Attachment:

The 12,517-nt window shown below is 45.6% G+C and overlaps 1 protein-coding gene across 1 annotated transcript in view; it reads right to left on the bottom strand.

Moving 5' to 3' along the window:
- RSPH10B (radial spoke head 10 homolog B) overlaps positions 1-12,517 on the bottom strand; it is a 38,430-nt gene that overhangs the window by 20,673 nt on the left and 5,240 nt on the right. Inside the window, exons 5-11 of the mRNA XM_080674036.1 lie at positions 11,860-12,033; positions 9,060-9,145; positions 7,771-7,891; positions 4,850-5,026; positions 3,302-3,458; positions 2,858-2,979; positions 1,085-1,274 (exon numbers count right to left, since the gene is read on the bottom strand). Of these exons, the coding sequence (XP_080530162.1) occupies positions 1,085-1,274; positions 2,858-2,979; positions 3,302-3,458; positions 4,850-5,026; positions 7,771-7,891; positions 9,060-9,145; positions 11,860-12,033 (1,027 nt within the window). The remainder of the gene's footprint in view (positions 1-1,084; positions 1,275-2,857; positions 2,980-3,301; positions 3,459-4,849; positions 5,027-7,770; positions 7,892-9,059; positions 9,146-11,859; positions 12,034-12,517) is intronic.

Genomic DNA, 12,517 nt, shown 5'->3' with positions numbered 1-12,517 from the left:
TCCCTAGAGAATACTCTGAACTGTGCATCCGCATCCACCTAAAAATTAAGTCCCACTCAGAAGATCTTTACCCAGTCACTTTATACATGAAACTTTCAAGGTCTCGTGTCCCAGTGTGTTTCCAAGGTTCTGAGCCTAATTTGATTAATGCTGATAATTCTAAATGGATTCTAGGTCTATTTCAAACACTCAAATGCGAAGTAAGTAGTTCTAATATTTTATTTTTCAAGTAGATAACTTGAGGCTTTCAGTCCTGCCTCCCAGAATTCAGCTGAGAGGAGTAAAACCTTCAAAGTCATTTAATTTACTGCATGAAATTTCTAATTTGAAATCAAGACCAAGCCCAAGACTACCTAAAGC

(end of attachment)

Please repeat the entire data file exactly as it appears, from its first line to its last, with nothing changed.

The 12,517-nt window shown below is 45.6% G+C and overlaps 1 protein-coding gene across 1 annotated transcript in view; it reads right to left on the bottom strand.

Moving 5' to 3' along the window:
- RSPH10B (radial spoke head 10 homolog B) overlaps positions 1-12,517 on the bottom strand; it is a 38,430-nt gene that overhangs the window by 20,673 nt on the left and 5,240 nt on the right. Inside the window, exons 5-11 of the mRNA XM_080674036.1 lie at positions 11,860-12,033; positions 9,060-9,145; positions 7,771-7,891; positions 4,850-5,026; positions 3,302-3,458; positions 2,858-2,979; positions 1,085-1,274 (exon numbers count right to left, since the gene is read on the bottom strand). Of these exons, the coding sequence (XP_080530162.1) occupies positions 1,085-1,274; positions 2,858-2,979; positions 3,302-3,458; positions 4,850-5,026; positions 7,771-7,891; positions 9,060-9,145; positions 11,860-12,033 (1,027 nt within the window). The remainder of the gene's footprint in view (positions 1-1,084; positions 1,275-2,857; positions 2,980-3,301; positions 3,459-4,849; positions 5,027-7,770; positions 7,892-9,059; positions 9,146-11,859; positions 12,034-12,517) is intronic.

Genomic DNA, 12,517 nt, shown 5'->3' with positions numbered 1-12,517 from the left:
TCCCTAGAGAATACTCTGAACTGTGCATCCGCATCCACCTAAAAATTAAGTCCCACTCAGAAGATCTTTACCCAGTCACTTTATACATGAAACTTTCAAGGTCTCGTGTCCCAGTGTGTTTCCAAGGTTCTGAGCCTAATTTGATTAATGCTGATAATTCTAAATGGATTCTAGGTCTATTTCAAACACTCAAATGCGAAGTAAGTAGTTCTAATATTTTATTTTTCAAGTAGATAACTTGAGGCTTTCAGTCCTGCCTCCCAGAATTCAGCTGAGAGGAGTAAAACCTTCAAAGTCATTTAATTTACTGCATGAAATTTCTAATTTGAAATCAAGACCAAGCCCAAGACTACCTAAAGC